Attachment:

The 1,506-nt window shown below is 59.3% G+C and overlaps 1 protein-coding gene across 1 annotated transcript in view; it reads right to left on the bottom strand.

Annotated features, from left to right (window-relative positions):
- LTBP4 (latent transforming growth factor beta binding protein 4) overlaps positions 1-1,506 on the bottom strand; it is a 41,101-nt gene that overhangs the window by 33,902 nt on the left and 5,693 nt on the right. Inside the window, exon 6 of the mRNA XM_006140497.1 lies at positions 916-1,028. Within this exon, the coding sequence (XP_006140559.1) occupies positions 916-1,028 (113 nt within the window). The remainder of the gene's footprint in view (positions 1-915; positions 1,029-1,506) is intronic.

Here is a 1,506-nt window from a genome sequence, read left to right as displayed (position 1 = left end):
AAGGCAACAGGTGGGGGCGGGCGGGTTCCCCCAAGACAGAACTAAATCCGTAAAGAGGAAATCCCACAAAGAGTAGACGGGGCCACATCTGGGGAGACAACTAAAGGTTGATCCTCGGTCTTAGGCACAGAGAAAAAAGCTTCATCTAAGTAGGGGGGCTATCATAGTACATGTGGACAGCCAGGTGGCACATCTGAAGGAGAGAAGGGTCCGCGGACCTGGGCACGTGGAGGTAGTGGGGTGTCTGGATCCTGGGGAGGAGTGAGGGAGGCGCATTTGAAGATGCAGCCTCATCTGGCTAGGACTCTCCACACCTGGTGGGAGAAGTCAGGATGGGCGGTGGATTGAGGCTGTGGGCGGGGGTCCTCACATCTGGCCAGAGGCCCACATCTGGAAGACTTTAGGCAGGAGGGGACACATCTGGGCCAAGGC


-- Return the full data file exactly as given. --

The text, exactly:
The 1,506-nt window shown below is 59.3% G+C and overlaps 1 protein-coding gene across 1 annotated transcript in view; it reads right to left on the bottom strand.

Annotated features, from left to right (window-relative positions):
- LTBP4 (latent transforming growth factor beta binding protein 4) overlaps positions 1-1,506 on the bottom strand; it is a 41,101-nt gene that overhangs the window by 33,902 nt on the left and 5,693 nt on the right. Inside the window, exon 6 of the mRNA XM_006140497.1 lies at positions 916-1,028. Within this exon, the coding sequence (XP_006140559.1) occupies positions 916-1,028 (113 nt within the window). The remainder of the gene's footprint in view (positions 1-915; positions 1,029-1,506) is intronic.

Here is a 1,506-nt window from a genome sequence, read left to right as displayed (position 1 = left end):
AAGGCAACAGGTGGGGGCGGGCGGGTTCCCCCAAGACAGAACTAAATCCGTAAAGAGGAAATCCCACAAAGAGTAGACGGGGCCACATCTGGGGAGACAACTAAAGGTTGATCCTCGGTCTTAGGCACAGAGAAAAAAGCTTCATCTAAGTAGGGGGGCTATCATAGTACATGTGGACAGCCAGGTGGCACATCTGAAGGAGAGAAGGGTCCGCGGACCTGGGCACGTGGAGGTAGTGGGGTGTCTGGATCCTGGGGAGGAGTGAGGGAGGCGCATTTGAAGATGCAGCCTCATCTGGCTAGGACTCTCCACACCTGGTGGGAGAAGTCAGGATGGGCGGTGGATTGAGGCTGTGGGCGGGGGTCCTCACATCTGGCCAGAGGCCCACATCTGGAAGACTTTAGGCAGGAGGGGACACATCTGGGCCAAGGC